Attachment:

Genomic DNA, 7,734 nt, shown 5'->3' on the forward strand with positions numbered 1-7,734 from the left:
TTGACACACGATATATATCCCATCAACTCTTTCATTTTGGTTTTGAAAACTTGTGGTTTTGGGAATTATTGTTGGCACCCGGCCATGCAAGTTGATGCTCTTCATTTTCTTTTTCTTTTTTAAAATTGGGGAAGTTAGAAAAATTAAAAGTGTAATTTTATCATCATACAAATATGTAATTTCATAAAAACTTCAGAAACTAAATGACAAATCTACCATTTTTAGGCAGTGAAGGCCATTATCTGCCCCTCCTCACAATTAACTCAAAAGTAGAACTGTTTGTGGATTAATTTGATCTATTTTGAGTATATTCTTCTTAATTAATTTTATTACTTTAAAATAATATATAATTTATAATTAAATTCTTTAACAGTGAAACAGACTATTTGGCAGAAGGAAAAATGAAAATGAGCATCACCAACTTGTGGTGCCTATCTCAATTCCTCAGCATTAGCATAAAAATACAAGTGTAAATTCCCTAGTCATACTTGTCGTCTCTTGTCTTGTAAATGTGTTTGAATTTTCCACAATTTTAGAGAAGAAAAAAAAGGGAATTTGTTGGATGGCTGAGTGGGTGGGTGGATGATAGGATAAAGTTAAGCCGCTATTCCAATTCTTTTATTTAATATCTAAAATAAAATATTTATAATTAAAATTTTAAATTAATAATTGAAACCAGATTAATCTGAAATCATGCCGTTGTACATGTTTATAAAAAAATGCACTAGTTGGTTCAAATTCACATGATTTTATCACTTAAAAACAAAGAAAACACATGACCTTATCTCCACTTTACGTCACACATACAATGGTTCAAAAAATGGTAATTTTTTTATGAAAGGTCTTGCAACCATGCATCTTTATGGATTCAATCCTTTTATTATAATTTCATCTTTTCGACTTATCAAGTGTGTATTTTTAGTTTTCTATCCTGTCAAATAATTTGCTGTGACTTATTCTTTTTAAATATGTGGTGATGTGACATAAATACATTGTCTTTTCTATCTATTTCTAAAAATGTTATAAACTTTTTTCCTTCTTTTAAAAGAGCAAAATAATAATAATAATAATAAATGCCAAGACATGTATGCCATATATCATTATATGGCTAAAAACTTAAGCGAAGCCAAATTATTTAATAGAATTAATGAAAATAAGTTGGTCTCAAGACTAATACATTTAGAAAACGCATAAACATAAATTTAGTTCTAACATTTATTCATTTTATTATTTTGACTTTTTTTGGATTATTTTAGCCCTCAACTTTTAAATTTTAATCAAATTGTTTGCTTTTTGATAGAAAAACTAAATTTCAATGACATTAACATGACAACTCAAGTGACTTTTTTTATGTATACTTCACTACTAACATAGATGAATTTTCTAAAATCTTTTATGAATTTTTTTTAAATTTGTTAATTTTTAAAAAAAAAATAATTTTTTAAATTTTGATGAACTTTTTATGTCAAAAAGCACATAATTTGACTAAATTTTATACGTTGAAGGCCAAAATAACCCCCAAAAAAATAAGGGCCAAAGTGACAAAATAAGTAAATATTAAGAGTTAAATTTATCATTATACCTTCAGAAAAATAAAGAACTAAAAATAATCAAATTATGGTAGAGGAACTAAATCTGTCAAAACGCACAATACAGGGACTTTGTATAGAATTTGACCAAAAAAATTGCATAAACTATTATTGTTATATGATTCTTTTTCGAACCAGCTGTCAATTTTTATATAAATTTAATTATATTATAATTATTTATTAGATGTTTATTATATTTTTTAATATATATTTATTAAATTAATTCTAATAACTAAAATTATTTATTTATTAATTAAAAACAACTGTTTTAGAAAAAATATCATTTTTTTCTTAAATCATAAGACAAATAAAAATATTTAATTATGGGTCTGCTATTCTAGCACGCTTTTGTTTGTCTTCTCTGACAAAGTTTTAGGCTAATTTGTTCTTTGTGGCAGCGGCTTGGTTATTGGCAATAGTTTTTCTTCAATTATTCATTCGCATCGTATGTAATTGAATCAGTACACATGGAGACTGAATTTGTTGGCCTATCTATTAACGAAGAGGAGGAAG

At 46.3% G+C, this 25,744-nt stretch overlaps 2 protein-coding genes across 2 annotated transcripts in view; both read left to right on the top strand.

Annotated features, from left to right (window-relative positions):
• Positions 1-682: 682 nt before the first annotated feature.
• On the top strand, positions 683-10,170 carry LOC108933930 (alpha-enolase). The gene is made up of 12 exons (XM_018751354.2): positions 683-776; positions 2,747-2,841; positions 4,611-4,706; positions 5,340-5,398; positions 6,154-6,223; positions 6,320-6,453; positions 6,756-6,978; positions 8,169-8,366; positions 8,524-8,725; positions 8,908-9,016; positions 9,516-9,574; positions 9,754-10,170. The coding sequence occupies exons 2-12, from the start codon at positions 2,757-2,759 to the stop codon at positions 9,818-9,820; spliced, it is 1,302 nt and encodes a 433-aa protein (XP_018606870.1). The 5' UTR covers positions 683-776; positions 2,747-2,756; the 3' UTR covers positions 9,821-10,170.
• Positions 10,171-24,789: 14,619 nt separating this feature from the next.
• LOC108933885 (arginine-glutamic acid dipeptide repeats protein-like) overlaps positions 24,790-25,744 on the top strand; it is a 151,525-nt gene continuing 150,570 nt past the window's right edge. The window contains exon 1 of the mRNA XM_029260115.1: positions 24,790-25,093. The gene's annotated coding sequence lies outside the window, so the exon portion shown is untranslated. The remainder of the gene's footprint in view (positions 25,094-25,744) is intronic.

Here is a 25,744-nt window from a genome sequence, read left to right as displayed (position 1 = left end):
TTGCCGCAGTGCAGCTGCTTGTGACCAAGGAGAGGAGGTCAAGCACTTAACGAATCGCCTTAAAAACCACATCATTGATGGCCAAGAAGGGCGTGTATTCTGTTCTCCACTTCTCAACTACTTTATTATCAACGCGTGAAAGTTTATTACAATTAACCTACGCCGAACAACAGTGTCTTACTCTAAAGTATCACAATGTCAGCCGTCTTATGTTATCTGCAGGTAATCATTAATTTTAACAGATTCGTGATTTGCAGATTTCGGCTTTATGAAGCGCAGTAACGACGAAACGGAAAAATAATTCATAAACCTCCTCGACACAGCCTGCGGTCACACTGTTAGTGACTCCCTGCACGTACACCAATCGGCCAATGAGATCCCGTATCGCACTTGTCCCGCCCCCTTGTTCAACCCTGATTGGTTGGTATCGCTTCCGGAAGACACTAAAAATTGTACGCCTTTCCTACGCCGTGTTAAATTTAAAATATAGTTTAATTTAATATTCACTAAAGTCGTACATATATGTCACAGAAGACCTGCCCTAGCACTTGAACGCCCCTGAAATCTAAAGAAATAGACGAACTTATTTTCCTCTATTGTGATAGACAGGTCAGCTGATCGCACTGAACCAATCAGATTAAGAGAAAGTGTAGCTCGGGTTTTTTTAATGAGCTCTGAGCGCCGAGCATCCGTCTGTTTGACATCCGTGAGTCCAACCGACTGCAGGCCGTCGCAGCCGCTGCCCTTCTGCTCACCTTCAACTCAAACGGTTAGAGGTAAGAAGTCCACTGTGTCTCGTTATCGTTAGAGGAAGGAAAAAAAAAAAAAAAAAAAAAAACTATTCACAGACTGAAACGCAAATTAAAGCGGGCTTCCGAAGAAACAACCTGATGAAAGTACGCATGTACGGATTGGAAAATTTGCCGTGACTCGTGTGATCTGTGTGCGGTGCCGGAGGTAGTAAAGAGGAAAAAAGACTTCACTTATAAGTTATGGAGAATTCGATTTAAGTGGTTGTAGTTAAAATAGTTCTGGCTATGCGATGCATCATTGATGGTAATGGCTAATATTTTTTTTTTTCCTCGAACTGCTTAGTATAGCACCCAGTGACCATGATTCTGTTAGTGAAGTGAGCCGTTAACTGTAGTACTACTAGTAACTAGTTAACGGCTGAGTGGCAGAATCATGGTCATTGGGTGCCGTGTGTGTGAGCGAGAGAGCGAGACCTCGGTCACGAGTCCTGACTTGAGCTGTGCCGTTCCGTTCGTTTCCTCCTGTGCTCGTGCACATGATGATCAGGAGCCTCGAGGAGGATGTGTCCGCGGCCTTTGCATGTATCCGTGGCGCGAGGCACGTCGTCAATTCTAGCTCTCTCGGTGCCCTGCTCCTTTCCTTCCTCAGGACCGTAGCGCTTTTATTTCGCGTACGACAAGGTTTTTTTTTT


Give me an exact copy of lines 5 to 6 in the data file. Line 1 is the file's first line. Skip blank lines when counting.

• Positions 1-682: 682 nt before the first annotated feature.
• On the top strand, positions 683-10,170 carry LOC108933930 (alpha-enolase). The gene is made up of 12 exons (XM_018751354.2): positions 683-776; positions 2,747-2,841; positions 4,611-4,706; positions 5,340-5,398; positions 6,154-6,223; positions 6,320-6,453; positions 6,756-6,978; positions 8,169-8,366; positions 8,524-8,725; positions 8,908-9,016; positions 9,516-9,574; positions 9,754-10,170. The coding sequence occupies exons 2-12, from the start codon at positions 2,757-2,759 to the stop codon at positions 9,818-9,820; spliced, it is 1,302 nt and encodes a 433-aa protein (XP_018606870.1). The 5' UTR covers positions 683-776; positions 2,747-2,756; the 3' UTR covers positions 9,821-10,170.